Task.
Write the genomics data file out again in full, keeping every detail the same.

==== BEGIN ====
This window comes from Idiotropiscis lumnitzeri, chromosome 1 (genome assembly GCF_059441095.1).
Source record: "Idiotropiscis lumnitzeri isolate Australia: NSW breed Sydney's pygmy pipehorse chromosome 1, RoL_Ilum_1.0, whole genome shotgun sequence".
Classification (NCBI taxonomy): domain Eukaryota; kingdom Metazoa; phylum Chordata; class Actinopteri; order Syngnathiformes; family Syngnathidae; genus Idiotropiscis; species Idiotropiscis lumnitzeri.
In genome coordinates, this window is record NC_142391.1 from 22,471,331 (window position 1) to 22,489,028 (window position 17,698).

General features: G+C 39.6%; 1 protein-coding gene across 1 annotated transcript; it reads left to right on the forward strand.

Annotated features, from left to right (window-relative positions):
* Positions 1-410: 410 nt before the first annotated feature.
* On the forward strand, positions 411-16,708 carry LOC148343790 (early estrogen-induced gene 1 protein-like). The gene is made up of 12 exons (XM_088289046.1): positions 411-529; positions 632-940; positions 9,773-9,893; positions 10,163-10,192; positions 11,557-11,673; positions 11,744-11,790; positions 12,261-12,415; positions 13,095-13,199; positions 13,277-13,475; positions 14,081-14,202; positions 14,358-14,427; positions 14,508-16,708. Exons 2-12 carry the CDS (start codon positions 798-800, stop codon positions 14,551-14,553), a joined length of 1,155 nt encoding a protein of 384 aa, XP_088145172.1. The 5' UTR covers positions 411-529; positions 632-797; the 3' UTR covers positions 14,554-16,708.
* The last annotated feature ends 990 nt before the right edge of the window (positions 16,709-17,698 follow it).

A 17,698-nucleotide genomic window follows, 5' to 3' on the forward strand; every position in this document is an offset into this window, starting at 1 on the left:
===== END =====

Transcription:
This window comes from Idiotropiscis lumnitzeri, chromosome 1 (genome assembly GCF_059441095.1).
Source record: "Idiotropiscis lumnitzeri isolate Australia: NSW breed Sydney's pygmy pipehorse chromosome 1, RoL_Ilum_1.0, whole genome shotgun sequence".
Classification (NCBI taxonomy): domain Eukaryota; kingdom Metazoa; phylum Chordata; class Actinopteri; order Syngnathiformes; family Syngnathidae; genus Idiotropiscis; species Idiotropiscis lumnitzeri.
In genome coordinates, this window is record NC_142391.1 from 22,471,331 (window position 1) to 22,489,028 (window position 17,698).

General features: G+C 39.6%; 1 protein-coding gene across 1 annotated transcript; it reads left to right on the forward strand.

Annotated features, from left to right (window-relative positions):
* Positions 1-410: 410 nt before the first annotated feature.
* On the forward strand, positions 411-16,708 carry LOC148343790 (early estrogen-induced gene 1 protein-like). The gene is made up of 12 exons (XM_088289046.1): positions 411-529; positions 632-940; positions 9,773-9,893; positions 10,163-10,192; positions 11,557-11,673; positions 11,744-11,790; positions 12,261-12,415; positions 13,095-13,199; positions 13,277-13,475; positions 14,081-14,202; positions 14,358-14,427; positions 14,508-16,708. Exons 2-12 carry the CDS (start codon positions 798-800, stop codon positions 14,551-14,553), a joined length of 1,155 nt encoding a protein of 384 aa, XP_088145172.1. The 5' UTR covers positions 411-529; positions 632-797; the 3' UTR covers positions 14,554-16,708.
* The last annotated feature ends 990 nt before the right edge of the window (positions 16,709-17,698 follow it).

A 17,698-nucleotide genomic window follows, 5' to 3' on the forward strand; every position in this document is an offset into this window, starting at 1 on the left: